"One of the things that becomes really obvious when you look at the literature is researchers are collecting and analyzing their data in ways that are extremely flexible," Sakaluk said. "If you don't follow certain rules of statistical inference, you can inadvertently trick yourself into claiming effects that aren't really there. For EST research, it may become important to define in advance what researchers are going to do -- like how they'll analyze data -- and go on record in a way that restricts what they're going to do. This would coincide with a movement to encourage researchers to propose what they'd like to do and get reviewers and journal editors to weigh in before -- not after -- scientists do research, and to publish it irrespective of what they find."

Study finds psychiatric diagnosis to be 'scientifically meaningless' - Neuroscience News

“Although diagnostic labels create the illusion of an explanation they are scientifically meaningless and can create stigma and prejudice. I hope these findings will encourage mental health professionals to think beyond diagnoses and consider other explanations of mental distress, such as trauma and other adverse life experiences.”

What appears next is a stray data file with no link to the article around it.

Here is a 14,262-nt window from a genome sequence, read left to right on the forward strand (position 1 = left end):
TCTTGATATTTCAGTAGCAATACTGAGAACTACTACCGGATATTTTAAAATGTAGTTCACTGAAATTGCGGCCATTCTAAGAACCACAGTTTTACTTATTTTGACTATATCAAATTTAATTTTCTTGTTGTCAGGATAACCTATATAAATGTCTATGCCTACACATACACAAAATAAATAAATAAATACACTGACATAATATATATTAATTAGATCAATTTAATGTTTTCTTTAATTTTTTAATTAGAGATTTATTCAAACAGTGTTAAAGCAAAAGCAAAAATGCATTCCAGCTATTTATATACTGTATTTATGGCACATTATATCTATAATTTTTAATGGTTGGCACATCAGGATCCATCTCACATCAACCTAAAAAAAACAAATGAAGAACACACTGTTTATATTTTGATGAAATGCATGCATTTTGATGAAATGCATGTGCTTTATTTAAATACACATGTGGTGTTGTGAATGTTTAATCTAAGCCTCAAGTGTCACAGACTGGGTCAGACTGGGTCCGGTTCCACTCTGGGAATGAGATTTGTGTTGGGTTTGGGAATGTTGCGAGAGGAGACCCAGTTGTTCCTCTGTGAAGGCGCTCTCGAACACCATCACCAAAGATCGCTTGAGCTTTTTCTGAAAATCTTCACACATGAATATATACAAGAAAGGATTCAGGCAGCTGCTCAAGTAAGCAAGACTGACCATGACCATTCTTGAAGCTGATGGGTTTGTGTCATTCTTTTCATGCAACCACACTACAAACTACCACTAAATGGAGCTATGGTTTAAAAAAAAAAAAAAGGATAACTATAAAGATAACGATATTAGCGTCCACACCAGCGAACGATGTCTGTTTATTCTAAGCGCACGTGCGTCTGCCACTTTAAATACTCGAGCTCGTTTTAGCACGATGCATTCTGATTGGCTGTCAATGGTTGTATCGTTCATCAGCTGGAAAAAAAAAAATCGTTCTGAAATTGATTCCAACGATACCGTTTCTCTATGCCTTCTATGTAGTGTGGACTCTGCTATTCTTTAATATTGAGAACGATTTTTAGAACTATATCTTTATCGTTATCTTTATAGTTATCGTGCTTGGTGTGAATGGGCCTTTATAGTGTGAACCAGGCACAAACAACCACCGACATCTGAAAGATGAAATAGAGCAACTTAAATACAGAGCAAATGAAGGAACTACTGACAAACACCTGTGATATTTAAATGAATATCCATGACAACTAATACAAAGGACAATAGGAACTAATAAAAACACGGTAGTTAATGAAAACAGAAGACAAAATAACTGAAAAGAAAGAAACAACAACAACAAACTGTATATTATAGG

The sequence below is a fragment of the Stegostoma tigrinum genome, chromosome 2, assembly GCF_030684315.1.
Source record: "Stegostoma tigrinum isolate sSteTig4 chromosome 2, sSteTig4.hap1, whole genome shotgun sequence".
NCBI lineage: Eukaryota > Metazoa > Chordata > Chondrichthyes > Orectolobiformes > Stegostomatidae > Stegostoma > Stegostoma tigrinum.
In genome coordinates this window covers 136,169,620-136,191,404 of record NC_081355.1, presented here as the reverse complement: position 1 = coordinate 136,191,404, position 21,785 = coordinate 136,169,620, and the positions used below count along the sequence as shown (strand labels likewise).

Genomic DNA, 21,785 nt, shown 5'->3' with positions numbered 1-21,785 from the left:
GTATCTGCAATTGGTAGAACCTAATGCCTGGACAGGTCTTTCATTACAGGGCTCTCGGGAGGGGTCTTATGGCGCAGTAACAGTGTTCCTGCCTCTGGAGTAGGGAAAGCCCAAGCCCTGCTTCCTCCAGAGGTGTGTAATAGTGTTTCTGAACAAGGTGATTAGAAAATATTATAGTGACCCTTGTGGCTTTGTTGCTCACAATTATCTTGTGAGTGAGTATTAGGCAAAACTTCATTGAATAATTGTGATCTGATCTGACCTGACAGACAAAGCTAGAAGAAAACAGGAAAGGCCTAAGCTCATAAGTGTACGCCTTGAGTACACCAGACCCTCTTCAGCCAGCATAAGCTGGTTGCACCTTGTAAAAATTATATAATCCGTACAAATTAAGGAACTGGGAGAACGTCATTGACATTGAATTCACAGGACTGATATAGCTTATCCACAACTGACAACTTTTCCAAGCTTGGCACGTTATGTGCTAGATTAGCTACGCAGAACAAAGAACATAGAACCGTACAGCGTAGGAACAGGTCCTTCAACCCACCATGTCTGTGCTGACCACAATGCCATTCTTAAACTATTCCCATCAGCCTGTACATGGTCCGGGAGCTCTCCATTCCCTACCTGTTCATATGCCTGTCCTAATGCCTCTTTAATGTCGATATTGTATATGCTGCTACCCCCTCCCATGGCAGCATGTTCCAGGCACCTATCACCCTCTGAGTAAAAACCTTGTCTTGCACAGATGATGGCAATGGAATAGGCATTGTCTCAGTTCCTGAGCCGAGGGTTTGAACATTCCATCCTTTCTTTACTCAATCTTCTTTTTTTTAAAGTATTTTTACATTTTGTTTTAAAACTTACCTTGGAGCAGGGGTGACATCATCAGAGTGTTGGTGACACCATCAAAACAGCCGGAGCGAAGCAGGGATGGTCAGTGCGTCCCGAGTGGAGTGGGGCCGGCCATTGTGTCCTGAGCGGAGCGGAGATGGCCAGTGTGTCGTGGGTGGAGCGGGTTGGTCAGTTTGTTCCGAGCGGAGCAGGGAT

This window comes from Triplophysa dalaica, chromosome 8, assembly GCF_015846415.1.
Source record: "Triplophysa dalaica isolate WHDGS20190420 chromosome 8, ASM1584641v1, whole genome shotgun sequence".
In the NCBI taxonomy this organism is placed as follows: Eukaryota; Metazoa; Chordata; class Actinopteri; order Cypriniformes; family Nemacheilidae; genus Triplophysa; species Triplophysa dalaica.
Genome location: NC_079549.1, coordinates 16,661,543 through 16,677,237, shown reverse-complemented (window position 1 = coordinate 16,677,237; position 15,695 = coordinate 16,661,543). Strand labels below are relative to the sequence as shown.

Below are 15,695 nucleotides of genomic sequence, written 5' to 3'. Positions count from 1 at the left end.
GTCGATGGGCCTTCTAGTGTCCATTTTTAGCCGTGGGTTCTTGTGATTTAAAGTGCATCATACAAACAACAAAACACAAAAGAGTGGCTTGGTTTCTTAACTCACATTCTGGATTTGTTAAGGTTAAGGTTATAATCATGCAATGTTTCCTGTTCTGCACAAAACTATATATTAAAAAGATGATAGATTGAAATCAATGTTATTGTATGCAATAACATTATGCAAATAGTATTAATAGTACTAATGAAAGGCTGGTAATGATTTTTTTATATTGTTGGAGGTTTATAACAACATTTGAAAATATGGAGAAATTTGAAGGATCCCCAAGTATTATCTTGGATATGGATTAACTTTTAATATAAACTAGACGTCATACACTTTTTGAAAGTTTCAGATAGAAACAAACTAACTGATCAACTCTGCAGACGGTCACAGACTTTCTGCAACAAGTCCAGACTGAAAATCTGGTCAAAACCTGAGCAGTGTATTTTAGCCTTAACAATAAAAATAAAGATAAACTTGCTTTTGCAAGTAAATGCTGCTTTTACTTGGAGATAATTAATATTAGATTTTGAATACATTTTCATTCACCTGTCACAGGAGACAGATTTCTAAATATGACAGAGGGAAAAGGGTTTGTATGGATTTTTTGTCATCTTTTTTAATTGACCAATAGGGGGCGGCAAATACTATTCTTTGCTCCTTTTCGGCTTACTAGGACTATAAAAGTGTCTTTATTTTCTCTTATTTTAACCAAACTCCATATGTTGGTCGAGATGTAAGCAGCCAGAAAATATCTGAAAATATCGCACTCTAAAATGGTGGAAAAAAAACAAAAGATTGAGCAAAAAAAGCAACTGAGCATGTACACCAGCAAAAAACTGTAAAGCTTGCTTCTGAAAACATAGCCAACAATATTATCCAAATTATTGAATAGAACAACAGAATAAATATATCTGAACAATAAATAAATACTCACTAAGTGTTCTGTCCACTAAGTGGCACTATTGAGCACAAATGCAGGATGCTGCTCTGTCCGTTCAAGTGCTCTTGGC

Exercise: Psych patients' new primary prescription -- ScienceDaily

Tomasi, in collaboration with UVMMC's Sheri Gates and Emily Reyns, built a gym exclusively for roughly 100 patients in the medical center's inpatient psychiatry unit, and led and introduced 60-minute structured exercise and nutrition education programs into their treatment plans. The psychotherapists surveyed patients on their mood, self-esteem and self-image both before and after the exercise sessions to gauge the effects of exercise on psychiatric symptoms. Patients reported lower levels of anger, anxiety and depression, higher self-esteem, and overall improved moods. Tomasi, Gates and Reyns found an average of 95 percent of patients reported that their moods improved after doing the structured exercises, while 63 percent of the patients reported being happy or very happy, as opposed to neutral, sad or very sad, after the exercises. An average of 91.8 of patients also reported that they were pleased with the way their bodies felt after doing the structured exercises.

Study suggests overdiagnosis of schizophrenia: Reported symptoms of anxiety and hearing voices most common reasons for misdiagnosis by non-specialty physicians -- ScienceDaily